9. You'll have better focus. Strength training has also been shown to boost brain health. According to an article in the Archives of Internal Medicine, older women who did an hour or two of weight lifting each week improved their cognitive function, and better planned and executed a variety tasks. So the next time your boss wants you to stay late and miss your regular evening workout, tell her your brain has work to do--at the gym!
10. You'll sleep better. Sometimes, exercising too close to bedtime can make it hard for you to fall asleep. But performing strength training (at least two hours before bedtime) has been shown to help prevent sleep apnea and help with insomnia. Not to mention that after a good weight-lifting session, it just feels good to hit the hay!
So what are you waiting for? Get out there and pick up some weights to start cashing in on these incredible health benefits! Here are some ideas to get you started:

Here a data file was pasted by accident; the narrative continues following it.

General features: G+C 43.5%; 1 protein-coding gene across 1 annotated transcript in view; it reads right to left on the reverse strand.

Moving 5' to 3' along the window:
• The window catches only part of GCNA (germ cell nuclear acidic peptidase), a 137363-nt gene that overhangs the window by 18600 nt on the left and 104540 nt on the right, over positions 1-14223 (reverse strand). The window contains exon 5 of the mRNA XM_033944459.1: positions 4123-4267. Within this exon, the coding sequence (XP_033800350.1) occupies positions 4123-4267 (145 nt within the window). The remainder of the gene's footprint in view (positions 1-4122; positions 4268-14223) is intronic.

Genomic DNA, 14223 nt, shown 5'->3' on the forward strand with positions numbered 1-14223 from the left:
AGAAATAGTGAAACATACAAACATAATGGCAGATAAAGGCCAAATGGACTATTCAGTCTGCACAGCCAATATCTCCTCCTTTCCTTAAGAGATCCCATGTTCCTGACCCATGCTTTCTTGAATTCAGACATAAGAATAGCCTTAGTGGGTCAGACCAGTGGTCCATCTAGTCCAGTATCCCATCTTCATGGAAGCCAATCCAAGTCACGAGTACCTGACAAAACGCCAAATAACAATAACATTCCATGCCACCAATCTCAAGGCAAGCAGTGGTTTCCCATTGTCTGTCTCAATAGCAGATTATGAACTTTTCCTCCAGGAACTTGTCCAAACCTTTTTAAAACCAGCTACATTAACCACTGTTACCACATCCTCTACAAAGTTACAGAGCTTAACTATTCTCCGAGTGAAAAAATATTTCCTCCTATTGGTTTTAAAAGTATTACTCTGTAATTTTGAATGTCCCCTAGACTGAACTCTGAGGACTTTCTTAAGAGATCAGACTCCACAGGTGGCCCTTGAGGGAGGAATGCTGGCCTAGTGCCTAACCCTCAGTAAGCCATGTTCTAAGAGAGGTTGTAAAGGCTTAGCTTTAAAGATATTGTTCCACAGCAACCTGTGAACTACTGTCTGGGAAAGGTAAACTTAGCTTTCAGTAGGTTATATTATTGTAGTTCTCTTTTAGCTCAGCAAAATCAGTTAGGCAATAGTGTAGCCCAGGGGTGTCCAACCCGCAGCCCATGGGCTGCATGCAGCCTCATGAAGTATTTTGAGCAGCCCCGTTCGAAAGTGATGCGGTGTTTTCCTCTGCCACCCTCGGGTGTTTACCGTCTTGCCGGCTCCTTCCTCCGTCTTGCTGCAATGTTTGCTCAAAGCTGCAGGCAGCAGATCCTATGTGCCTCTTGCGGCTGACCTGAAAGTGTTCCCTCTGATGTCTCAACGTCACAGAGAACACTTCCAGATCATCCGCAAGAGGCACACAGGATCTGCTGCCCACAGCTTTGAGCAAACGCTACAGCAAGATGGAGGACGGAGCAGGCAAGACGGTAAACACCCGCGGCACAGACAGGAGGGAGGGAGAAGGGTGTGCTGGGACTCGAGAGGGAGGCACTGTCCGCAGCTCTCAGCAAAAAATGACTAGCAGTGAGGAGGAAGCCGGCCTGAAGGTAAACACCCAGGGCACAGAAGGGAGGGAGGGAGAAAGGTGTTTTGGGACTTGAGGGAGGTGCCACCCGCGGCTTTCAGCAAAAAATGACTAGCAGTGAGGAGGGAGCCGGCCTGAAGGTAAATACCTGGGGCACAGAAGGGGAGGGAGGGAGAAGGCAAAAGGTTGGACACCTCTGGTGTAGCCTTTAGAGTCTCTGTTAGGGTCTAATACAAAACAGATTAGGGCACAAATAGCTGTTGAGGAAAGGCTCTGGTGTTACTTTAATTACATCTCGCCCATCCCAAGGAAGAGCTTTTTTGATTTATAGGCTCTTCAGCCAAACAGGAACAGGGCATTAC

SparkPeople Exercise Videos
SparkPeople Exercise Demos
SparkPeople Workout Generator
SparkPeople's Official 28-Day Bootcamp Challenge
American Council on Exercise. ''Strength Training Benefits More than Muscles,'' accessed December 2011. www.acefitness.org.
Appalachian State University. ''Study shows resistance training benefits cardiovascular health,'' accessed December 2011. http://news.appstate.com.
Everyday Health. ''6 Reasons to Add Strength Training to Your Workout Plan,'' accessed December 2011. www.everydayhealth.com.
Livestrong.com. ''Weight Lifting for Better Sleep,'' accessed December 2011. www.livestrong.com.
National Institute of Arthritis and Musculoskeletal and Skin Diseases. ''Exercise for Your Bone Health,'' accessed December 2011. www.niams.nih.gov.
The New York Times. ''Exercise: In Women, Training for a Sharper Mind,'' accessed December 2011. www.nytimes.com.
The University of New Mexico. ''Training Clients with Diabetes,'' accessed December 2011. www.unm.edu.
US National Library of Medicine. ''Comparison of high and moderate intensity of strength training on mood and anxiety in older adults,'' accessed December 2011. www.ncbi.nlm.gov.
US National Library of Medicine. ''The effects of progressive resistance training on bone density: a review,'' accessed December 2011. www.ncbi.nlm.gov.
Yahoo! Health. ''Lose Your Fear of Lifting," accessed December 2011. http://health.yahoo.net.